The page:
The Psychological Impact of Stalking

What is it that drives someone to obsessively stalk someone. While the act itself is not always violent in nature, it does have a significant impact on the mental wellbeing of the victim. For what reason does someone who stalks another person, what is their end game – particularly when you consider that it can sometimes go on for years.

Feeding a desire for control

Most stalkers have already had a degree of connection or communication with their victims before the attention turns ominous and can be considered stalking. Whether it was a short lived professional or platonic relationship, or a failed flirtation that the victim ended, the perpetrator has a sense of aggrievement that can only be fulfilled by exerting some degree of control over the life of the victim.

There is a sense of entitlement that drives the behaviour, that clouds the boundaries of normal societal consent and makes them deaf to rejection. This in turn increases the overall sense of delusion and makes them so fixated that their attentions are both wanted and encouraged that they almost genuinely believe that they are not doing anything wrong.

The anonymity of social media also adds fuel to the methods used to reach their victims. If that victim regularly uses their social media then it weakens the argument against the element of stalking.

Creating fear and paranoia in the victim

So while the perpetrator is gathering in strength, the victim is becoming increasingly fearful and paranoid, looking over their shoulder.

In short, the greater the control exerted over the victim, the greater the victim loses their own sense of control over their own life. Bit by bit this erodes away at the victim’s confidence and wellbeing in so many ways.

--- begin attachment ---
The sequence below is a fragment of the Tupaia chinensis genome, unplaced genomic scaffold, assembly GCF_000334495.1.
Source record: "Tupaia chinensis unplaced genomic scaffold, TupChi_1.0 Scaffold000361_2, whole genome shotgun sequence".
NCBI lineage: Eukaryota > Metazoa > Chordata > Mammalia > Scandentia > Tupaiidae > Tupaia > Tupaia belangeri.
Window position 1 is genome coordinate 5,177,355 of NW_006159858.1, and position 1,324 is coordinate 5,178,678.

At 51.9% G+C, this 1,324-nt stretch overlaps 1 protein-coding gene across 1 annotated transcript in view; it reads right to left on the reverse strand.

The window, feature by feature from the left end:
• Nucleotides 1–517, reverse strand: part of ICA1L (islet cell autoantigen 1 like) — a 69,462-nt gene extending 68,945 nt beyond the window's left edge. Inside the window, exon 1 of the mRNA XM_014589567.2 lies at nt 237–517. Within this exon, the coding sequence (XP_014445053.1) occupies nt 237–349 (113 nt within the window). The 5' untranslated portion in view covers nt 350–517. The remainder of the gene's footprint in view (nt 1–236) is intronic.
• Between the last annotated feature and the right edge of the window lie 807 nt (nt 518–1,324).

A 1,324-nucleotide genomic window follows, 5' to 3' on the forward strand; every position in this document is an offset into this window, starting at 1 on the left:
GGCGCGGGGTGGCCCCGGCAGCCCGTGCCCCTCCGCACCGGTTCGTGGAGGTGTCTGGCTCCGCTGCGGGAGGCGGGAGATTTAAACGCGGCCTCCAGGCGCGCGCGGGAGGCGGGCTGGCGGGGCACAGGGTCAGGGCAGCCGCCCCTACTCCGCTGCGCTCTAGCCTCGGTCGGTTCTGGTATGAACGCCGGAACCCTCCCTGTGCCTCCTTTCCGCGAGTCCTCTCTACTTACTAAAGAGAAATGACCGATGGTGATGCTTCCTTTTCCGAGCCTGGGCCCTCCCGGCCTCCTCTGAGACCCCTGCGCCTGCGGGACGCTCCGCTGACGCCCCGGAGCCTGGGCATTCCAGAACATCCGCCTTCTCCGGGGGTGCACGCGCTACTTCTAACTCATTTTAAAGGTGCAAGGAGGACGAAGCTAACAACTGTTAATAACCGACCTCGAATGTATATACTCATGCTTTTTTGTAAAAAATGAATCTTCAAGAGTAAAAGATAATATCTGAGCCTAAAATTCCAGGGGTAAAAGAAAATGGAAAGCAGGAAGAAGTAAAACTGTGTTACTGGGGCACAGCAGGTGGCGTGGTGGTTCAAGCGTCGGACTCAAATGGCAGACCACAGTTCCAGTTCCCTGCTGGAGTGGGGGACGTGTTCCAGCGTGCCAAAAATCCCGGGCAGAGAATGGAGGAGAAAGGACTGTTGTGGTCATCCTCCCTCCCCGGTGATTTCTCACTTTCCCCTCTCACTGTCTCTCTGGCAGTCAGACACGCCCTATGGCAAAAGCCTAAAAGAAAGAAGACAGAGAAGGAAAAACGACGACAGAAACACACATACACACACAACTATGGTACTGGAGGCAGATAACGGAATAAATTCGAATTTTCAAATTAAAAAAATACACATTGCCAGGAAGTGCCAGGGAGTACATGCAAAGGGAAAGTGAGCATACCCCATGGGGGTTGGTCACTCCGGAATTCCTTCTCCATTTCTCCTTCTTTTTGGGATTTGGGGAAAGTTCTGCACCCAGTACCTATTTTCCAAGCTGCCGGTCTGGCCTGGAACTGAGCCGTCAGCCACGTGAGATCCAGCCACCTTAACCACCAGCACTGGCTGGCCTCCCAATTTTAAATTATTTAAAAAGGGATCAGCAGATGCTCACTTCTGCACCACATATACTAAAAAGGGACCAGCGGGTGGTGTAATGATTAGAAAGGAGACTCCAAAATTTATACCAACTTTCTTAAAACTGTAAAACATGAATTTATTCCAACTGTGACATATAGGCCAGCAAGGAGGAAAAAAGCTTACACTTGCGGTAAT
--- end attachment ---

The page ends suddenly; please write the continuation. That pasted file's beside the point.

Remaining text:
Impact on emotional wellbeing

  • The victim begins to question their own grip on reality. Because of the perpetrators own delusion, they are gaslit to such a degree that they begin to question their own perceptions, and can become confused and disorientated.
  • The fear and paranoia are everywhere – from the moment they wake up, to the hours they lie awake in their beds night after night, listening out for intruders.
  • They don’t even feel safe in their own homes. Every time the phone rings, every time there’s a knock at the door, they are constantly alert to the presence of their stalker.
  • They feel increasingly as if they have no sense of control or power over their own life – particularly if they have tried to report the stalking to no avail. This spiralling sense of uncertainty and unpredictability can lead them to seek relief in damaging behaviours and habits, such as excessive alcohol or self harm.

Impact on physical wellbeing

The more the stalking continues, the more the emotional impact plays on a victim’s mind, the more it will have a major impact on their physical health as well.

  • Stress will play out on the body through headaches, stomach and digestive issues.
  • Damaging behaviours will take their physical toll.
  • Anxiety will lead to heart palpitations, sweating and panic attacks.

The legal route you need to take to put an end to a stalker’s campaign can be long tortuous, legal experts Affordable Justice always advices to keep the police updated at every stage. There are a number of different injunctions that can be taken out, and this will depend on whether or not you actually know the victim, or have been linked to them either through family and friends or through work. Working closely with a solicitor will give you a greater sense of control over how proceedings will play out.